13:30 - 14:30

Working Group time
14:30 - 18:00

EC and Co-Chair Pitches
18:00 - 19:00

Dinner and Networking
19:30 - 21:00

11 June
Conference Day 2
11 June
Conference Day 2
NYA breakfast meeting
07:30 - 09:00

Keynote Talk - K. VijayRaghavan
09:00 - 09:45

Principal Scientific Advisor to the Government of India Speaker profiles here:

Panel - Open Science and Global Open Access
09:45 - 11:00

Moderating: Nova Ahmed

Open Science refers to research practices that are inclusive, effective, and conducive to collaboration and discovery across fields and locations. The GYA Open Science working group aims to collect and voice young researchers’ views on which scientific outputs should be disseminated, how, to whom and with which expectations. Furthermore, the group investigates the challenges and opportunities involved in implementing Open Science across highly diverse research environments and to promote Open Science among GYA members and their research environments. This panel will discuss the current challenges and opportunities in practicing open science, particularly for early-career scientists and scholars. The GYA is well placed to explore how open science can contribute to bridging the research gap between low and high-income countries. Panelists will explore topics such as access, quality and ownership, for example:

  • Access: How open is Open Science? Might it widen the knowledge divide through new access problems, created by author-pay models? How would this impact researchers and the visibility of science in low-income countries, or more general, in countries which have a shortage of government or private research funding?
  • Quality: Are Open Access resources taken seriously by senior scientists? Fees associated to publications raise questions about quality of published research. General and discipline-specific examples are relevant here.
  • Ownership: What challenges arise regarding open data from developing and developed regions? Ownership, collaboration and many other concerns come into the discussion.

Coffee break
11:00 - 11:30

Panel – Engagement at Large: Communicating Science to and with the public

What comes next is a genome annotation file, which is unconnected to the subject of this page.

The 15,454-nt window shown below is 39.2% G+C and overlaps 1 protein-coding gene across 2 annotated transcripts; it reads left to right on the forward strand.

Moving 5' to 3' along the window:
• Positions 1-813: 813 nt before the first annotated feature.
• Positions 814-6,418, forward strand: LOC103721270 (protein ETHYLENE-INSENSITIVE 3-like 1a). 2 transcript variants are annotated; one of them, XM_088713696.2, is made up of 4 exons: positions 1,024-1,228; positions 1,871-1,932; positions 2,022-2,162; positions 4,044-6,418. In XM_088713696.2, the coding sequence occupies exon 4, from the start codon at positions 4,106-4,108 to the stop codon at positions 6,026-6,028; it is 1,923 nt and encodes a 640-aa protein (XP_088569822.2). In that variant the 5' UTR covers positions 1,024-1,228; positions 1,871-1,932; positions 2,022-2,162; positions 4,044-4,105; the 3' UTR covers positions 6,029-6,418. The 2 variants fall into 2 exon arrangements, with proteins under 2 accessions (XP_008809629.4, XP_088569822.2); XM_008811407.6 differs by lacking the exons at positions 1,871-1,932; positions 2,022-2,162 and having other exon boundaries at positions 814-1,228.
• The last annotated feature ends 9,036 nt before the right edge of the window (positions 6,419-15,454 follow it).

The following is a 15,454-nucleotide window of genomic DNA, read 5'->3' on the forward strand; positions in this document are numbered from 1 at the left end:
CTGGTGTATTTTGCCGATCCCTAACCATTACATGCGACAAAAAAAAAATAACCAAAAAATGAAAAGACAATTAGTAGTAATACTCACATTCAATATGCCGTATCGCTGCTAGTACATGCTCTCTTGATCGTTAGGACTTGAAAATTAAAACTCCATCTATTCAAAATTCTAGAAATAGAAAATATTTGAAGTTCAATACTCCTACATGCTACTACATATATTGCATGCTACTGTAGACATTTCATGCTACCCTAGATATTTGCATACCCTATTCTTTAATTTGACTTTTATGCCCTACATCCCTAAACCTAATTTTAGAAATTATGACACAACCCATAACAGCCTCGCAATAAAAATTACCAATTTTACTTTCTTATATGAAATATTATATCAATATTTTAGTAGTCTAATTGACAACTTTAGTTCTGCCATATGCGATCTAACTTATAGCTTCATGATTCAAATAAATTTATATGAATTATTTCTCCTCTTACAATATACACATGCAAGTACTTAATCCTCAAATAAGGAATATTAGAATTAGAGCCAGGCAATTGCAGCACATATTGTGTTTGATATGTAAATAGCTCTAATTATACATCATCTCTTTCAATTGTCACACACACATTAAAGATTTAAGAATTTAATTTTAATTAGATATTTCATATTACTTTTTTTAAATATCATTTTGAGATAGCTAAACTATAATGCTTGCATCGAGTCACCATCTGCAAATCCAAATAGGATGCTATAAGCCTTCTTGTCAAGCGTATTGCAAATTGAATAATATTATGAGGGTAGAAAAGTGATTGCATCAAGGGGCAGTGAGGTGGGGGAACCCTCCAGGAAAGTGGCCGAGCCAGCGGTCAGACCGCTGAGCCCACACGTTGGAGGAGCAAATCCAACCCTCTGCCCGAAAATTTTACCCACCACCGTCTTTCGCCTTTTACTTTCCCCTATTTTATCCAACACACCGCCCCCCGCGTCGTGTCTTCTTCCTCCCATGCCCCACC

11:30 - 12:45

Moderating: Robert Lepenies and Shabana Khan

Speakers: Aphiya Hathayatham, Simon Chaplin, Luis Quevedo

Local and international organizations need to understand how the public thinks in order to communicate science in a way that is accessible to everyone, regardless of their economic, social or political status. The UN and other international organizations have initiated programs such as goodwill ambassadors, to assist in fighting global warming, eradicating poverty and combating illiteracy. In addition, artists and celebrities have individually joined efforts to achieve the SDGs, showing a commitment towards global and critical issues. These initiatives help to make specific issues more visible, and to bring about public awareness on, e.g. issues about refugees, education, poverty, health and environment. At times, however, the engagement of public personas can erode trust in science, if they use their status to promote trends with no basis in evidence.  

Key Questions:

  • What are the challenges of science communication, and communicating the SDGs, for scientists themselves, as well as for non-scientists with public attention?
  • To what extent should scientists be aware of cultural trends to make themselves heard?
  • How can trust in science be (re-) established?
  • What kind of communication not only gets the attention of the public but also fosters action and support of relevant policies?

12:45 - 13:45

EC and Co-Chair Elections
13:45 - 14:45

Meeting with local industry represenatives
14:45 - 16:00

Working Group time
14:45 - 18:00

EC-EC business transition meeting
16:00 - 18:00

Dinner and Networking
19:00 - 22:00

Farewell outgoing GYA members